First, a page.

US Pharm. 2008;33(3):99.

Smokers, particularly women, now have more to worry about when it comes to the possible health hazards of smoking. Researchers at Pennsylvania State University College of Medicine are suggesting a direct interaction between cigarette smoke carcinogens and the human papillomavirus (HPV) that may lead to an increased risk of cervical cancer.

And if that were not enough to get someone to quit smoking, a University of Rochester scientist discovered that the toxins in cigarette smoke wipe out a gene that plays a vital role in protecting the body from the effects of premature aging. According to Irfan Rahman, PhD, associate professor of environmental medicine and an investigator in the University of Rochester's Lung Biology and Disease Program, not only is youthfulness lost without this gene, it leaves the lungs open to destructive inflammation and diseases such as chronic obstructive pulmonary disease and lung cancer. The research from two separate clinical studies was published in the American Journal of Respiratory Critical Care Medicine and the American Journal of Physiology.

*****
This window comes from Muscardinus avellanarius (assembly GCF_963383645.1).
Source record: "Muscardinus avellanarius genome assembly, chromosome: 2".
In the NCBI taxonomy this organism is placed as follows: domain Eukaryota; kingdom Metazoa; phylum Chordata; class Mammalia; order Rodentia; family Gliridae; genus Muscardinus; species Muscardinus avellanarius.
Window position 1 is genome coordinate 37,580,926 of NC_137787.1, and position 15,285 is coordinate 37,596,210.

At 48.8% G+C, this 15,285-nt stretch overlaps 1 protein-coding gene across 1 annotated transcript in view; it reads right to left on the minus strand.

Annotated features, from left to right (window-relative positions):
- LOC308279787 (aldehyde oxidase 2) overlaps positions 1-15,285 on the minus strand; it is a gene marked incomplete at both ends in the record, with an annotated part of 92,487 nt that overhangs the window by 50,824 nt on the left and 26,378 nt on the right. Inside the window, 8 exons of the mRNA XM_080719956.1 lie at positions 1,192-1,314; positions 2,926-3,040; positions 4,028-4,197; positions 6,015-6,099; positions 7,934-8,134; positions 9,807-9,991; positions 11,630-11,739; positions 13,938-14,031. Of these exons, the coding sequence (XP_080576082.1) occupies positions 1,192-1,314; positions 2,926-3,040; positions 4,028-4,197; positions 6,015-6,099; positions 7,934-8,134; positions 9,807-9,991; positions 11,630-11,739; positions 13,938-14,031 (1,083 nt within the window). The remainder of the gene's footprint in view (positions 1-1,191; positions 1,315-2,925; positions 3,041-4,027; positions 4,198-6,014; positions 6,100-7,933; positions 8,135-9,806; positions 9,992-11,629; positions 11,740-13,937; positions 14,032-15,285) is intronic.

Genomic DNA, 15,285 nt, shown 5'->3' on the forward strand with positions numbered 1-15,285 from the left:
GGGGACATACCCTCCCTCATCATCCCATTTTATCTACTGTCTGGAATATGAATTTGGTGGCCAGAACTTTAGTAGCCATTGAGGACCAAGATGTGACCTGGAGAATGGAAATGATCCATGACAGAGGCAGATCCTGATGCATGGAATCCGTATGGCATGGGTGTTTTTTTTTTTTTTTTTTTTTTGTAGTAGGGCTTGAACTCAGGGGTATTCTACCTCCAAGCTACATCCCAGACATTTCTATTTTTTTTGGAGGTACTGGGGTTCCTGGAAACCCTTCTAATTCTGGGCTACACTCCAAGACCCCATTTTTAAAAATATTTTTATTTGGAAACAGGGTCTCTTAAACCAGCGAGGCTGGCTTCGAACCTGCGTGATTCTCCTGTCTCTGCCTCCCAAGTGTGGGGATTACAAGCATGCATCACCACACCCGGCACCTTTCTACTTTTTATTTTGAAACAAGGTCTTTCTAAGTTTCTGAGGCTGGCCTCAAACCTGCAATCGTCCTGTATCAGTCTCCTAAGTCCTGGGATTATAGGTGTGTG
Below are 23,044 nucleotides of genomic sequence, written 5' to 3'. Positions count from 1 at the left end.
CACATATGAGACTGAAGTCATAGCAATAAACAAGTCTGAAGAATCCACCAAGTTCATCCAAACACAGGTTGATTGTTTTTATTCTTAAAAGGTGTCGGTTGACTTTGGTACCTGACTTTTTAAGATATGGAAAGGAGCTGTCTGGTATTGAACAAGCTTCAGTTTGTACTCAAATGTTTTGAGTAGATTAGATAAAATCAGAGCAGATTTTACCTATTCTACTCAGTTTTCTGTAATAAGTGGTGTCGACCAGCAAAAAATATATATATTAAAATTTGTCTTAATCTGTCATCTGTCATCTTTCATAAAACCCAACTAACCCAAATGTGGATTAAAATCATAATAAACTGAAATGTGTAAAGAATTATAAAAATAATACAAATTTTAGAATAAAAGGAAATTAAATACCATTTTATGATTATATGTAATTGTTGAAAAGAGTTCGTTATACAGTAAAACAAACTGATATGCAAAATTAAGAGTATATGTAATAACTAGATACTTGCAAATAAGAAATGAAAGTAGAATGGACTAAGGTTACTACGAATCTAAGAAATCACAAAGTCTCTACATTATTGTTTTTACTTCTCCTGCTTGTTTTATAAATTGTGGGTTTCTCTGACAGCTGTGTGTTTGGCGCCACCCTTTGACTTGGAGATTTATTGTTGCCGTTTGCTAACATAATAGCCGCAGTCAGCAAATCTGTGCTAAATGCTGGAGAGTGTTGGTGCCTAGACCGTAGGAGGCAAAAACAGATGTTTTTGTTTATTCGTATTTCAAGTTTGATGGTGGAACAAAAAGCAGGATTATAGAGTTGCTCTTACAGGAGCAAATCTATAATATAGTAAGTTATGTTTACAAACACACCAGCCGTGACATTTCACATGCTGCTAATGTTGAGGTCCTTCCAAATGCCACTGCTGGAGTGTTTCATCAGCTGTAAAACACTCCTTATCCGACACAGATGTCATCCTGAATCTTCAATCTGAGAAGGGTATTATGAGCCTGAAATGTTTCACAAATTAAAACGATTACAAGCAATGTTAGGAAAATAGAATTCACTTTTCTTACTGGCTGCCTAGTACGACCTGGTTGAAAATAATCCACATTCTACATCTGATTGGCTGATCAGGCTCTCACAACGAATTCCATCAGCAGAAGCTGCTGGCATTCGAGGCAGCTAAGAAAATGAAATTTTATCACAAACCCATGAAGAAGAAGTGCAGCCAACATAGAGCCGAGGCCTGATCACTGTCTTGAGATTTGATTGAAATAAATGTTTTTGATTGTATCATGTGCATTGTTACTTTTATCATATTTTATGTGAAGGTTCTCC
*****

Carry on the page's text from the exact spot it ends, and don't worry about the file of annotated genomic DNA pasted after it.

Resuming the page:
To comment on this article, contact